SEPA administers four producer responsibility compliance schemes, packaging being one of those regimes. In 2015 alone, we saw 7.4 million tonnes of packaging recycled and taken out of the waste stream, financed by the producers, and that covered paper, aluminium, steel and other types of packaging. We should celebrate what the packaging regulations have already achieved, because that is a success, but there is always room for improvement and we could be doing a lot more to work with other UK Administrations to achieve more through the packaging regulations.
Quite a lot has been done on packaging, particularly food packaging, and a lot of it is probably happening under the radar. We have worked with colleagues in other parts of the UK through the waste and resources action programme and through a commitment with the main retailers, called the Courtauld commitment, which focused on reducing packaging. A lot of work has been done on numbers, through lightweighting of packaging and changing of formats, which is probably not easily recognisable when you are walking up and down in the supermarkets, as I know even from my own point of view. However, a lot has been done by the industry, and that has been driven by a voluntary commitment by the main players in all the sectors to reduce packaging.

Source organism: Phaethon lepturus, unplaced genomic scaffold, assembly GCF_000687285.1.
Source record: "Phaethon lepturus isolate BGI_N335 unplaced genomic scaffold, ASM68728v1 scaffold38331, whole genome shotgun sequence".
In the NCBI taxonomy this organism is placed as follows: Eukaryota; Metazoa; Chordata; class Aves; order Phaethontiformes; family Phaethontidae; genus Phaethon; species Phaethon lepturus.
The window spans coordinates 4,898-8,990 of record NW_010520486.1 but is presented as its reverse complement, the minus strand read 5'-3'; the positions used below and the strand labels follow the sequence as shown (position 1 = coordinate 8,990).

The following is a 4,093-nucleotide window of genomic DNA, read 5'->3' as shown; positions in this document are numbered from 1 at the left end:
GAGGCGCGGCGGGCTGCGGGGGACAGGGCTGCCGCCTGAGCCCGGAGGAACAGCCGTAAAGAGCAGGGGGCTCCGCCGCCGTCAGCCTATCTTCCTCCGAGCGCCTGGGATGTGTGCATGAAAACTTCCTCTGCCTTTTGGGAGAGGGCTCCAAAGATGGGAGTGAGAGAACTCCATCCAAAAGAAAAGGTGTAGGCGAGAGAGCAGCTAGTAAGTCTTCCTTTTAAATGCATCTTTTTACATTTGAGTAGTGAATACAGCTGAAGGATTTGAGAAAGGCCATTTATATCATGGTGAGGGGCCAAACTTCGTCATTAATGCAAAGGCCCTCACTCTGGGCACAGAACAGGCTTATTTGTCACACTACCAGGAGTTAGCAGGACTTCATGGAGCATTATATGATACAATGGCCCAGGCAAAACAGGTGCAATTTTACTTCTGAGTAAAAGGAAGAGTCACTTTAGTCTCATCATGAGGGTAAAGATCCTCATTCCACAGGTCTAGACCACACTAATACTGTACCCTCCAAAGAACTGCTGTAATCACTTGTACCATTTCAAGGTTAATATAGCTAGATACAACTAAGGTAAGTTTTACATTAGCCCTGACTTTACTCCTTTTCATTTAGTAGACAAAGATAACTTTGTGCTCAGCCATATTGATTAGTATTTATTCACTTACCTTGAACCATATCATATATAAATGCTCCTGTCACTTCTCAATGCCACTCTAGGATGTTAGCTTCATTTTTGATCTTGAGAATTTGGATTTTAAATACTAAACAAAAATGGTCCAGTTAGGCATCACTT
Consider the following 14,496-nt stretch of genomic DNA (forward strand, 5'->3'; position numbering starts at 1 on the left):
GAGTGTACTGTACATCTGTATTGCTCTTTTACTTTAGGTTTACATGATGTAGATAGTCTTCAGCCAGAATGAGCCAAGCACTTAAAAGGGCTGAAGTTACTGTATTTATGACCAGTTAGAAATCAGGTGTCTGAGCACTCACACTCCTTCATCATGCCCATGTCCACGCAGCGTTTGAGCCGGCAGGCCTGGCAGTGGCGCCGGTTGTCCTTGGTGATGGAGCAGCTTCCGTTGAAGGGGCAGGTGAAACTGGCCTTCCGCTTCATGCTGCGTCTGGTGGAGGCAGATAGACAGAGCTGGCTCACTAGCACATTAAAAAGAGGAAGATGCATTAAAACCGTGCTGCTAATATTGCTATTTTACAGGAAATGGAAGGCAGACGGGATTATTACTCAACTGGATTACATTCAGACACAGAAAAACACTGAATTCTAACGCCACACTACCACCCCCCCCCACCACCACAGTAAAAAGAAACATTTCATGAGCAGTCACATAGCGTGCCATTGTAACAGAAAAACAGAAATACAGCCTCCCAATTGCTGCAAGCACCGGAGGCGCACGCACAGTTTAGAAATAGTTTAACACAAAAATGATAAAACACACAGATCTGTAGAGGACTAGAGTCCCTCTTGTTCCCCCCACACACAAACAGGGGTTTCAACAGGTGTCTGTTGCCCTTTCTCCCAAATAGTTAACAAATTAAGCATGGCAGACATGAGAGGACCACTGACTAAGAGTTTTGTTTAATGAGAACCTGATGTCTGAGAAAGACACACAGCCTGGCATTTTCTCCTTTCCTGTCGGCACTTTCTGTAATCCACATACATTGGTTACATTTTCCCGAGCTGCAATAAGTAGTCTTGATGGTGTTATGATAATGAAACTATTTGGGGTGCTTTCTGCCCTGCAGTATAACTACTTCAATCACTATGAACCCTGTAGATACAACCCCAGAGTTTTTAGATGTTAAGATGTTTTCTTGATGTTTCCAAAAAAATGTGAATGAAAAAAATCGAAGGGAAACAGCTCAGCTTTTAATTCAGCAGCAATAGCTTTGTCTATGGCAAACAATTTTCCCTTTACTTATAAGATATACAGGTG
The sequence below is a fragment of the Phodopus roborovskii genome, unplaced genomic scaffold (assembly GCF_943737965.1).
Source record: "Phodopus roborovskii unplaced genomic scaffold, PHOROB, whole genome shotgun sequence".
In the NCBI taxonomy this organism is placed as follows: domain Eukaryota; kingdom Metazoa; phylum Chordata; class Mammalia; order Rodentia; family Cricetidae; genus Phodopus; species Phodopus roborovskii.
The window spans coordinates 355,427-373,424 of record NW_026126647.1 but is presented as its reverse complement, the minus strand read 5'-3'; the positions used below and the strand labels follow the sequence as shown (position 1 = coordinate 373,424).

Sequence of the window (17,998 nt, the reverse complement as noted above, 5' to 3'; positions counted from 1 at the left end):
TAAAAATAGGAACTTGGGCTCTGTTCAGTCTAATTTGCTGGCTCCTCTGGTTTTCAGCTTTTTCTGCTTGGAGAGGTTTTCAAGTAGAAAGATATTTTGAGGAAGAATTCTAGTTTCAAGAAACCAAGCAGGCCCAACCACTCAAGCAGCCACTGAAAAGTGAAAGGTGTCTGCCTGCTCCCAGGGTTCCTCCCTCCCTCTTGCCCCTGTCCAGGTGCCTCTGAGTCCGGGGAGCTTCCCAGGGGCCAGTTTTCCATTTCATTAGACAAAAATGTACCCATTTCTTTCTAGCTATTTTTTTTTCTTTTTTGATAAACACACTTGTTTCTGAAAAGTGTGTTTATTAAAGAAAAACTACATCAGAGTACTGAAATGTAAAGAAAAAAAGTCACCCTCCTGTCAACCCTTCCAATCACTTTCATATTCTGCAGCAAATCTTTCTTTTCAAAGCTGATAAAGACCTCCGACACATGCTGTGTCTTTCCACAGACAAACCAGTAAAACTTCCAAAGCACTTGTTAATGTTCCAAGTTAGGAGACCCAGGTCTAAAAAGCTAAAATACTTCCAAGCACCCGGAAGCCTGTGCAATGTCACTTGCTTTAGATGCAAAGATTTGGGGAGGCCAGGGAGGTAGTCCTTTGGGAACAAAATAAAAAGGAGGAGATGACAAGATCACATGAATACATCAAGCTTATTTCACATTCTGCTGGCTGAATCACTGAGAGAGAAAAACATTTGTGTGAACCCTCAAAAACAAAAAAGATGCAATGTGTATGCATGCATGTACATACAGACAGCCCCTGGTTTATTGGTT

There is also recognition that there is a business case for reducing packaging, in terms of the volumes that are being trucked around the country, and lightweighting obviously affects carbon emissions. Quite a considerable amount has been done, but that is not to say that no more needs to be done. My conversations with retailers and producers prove to me that they are very focused on their packaging. More importantly, they are trying to understand how they can reduce the carbon footprint of their packaging even further, and they are focusing on the recycled content of that packaging, because that is the biggest way in which they can reduce the carbon footprint of the materials.